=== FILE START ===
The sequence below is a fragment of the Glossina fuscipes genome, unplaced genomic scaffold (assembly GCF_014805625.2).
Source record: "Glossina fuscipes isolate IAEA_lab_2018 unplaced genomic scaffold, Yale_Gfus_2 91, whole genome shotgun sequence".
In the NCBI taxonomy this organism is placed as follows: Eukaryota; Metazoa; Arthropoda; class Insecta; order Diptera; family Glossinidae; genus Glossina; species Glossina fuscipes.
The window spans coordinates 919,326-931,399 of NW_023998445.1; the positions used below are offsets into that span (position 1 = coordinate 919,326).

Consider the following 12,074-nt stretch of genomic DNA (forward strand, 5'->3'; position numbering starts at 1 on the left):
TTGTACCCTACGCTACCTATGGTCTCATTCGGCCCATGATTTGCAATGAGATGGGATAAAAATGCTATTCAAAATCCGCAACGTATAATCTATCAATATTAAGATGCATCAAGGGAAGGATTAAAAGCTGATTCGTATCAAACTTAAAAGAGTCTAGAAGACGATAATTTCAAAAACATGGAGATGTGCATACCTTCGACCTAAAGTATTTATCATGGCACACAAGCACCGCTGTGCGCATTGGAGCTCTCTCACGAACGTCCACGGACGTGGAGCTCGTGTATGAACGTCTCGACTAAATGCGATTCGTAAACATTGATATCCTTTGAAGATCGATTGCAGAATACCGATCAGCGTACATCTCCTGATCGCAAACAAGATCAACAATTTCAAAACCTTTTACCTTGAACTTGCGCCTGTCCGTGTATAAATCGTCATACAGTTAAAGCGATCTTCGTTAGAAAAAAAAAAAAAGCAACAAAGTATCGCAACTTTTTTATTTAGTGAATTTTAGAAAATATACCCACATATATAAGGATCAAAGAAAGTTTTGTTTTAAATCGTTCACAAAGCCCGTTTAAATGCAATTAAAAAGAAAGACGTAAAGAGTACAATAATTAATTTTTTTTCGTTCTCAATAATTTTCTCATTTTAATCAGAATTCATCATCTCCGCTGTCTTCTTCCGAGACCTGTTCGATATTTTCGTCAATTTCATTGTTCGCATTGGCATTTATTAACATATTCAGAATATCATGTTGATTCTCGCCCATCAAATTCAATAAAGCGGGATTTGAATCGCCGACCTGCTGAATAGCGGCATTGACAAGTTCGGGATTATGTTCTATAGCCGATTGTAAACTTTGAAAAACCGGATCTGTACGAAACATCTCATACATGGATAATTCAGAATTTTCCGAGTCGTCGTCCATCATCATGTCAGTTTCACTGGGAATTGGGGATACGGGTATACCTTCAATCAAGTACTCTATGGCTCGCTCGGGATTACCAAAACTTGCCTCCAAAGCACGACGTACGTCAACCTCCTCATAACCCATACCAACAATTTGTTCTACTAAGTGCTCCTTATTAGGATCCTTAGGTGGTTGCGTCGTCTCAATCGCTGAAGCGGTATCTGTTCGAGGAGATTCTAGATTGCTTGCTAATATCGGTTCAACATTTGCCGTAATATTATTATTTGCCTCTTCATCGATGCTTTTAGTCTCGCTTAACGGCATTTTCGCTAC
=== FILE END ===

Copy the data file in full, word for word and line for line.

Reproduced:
The sequence below is a fragment of the Glossina fuscipes genome, unplaced genomic scaffold (assembly GCF_014805625.2).
Source record: "Glossina fuscipes isolate IAEA_lab_2018 unplaced genomic scaffold, Yale_Gfus_2 91, whole genome shotgun sequence".
In the NCBI taxonomy this organism is placed as follows: Eukaryota; Metazoa; Arthropoda; class Insecta; order Diptera; family Glossinidae; genus Glossina; species Glossina fuscipes.
The window spans coordinates 919,326-931,399 of NW_023998445.1; the positions used below are offsets into that span (position 1 = coordinate 919,326).

Consider the following 12,074-nt stretch of genomic DNA (forward strand, 5'->3'; position numbering starts at 1 on the left):
TTGTACCCTACGCTACCTATGGTCTCATTCGGCCCATGATTTGCAATGAGATGGGATAAAAATGCTATTCAAAATCCGCAACGTATAATCTATCAATATTAAGATGCATCAAGGGAAGGATTAAAAGCTGATTCGTATCAAACTTAAAAGAGTCTAGAAGACGATAATTTCAAAAACATGGAGATGTGCATACCTTCGACCTAAAGTATTTATCATGGCACACAAGCACCGCTGTGCGCATTGGAGCTCTCTCACGAACGTCCACGGACGTGGAGCTCGTGTATGAACGTCTCGACTAAATGCGATTCGTAAACATTGATATCCTTTGAAGATCGATTGCAGAATACCGATCAGCGTACATCTCCTGATCGCAAACAAGATCAACAATTTCAAAACCTTTTACCTTGAACTTGCGCCTGTCCGTGTATAAATCGTCATACAGTTAAAGCGATCTTCGTTAGAAAAAAAAAAAAAGCAACAAAGTATCGCAACTTTTTTATTTAGTGAATTTTAGAAAATATACCCACATATATAAGGATCAAAGAAAGTTTTGTTTTAAATCGTTCACAAAGCCCGTTTAAATGCAATTAAAAAGAAAGACGTAAAGAGTACAATAATTAATTTTTTTTCGTTCTCAATAATTTTCTCATTTTAATCAGAATTCATCATCTCCGCTGTCTTCTTCCGAGACCTGTTCGATATTTTCGTCAATTTCATTGTTCGCATTGGCATTTATTAACATATTCAGAATATCATGTTGATTCTCGCCCATCAAATTCAATAAAGCGGGATTTGAATCGCCGACCTGCTGAATAGCGGCATTGACAAGTTCGGGATTATGTTCTATAGCCGATTGTAAACTTTGAAAAACCGGATCTGTACGAAACATCTCATACATGGATAATTCAGAATTTTCCGAGTCGTCGTCCATCATCATGTCAGTTTCACTGGGAATTGGGGATACGGGTATACCTTCAATCAAGTACTCTATGGCTCGCTCGGGATTACCAAAACTTGCCTCCAAAGCACGACGTACGTCAACCTCCTCATAACCCATACCAACAATTTGTTCTACTAAGTGCTCCTTATTAGGATCCTTAGGTGGTTGCGTCGTCTCAATCGCTGAAGCGGTATCTGTTCGAGGAGATTCTAGATTGCTTGCTAATATCGGTTCAACATTTGCCGTAATATTATTATTTGCCTCTTCATCGATGCTTTTAGTCTCGCTTAACGGCATTTTCGCTAC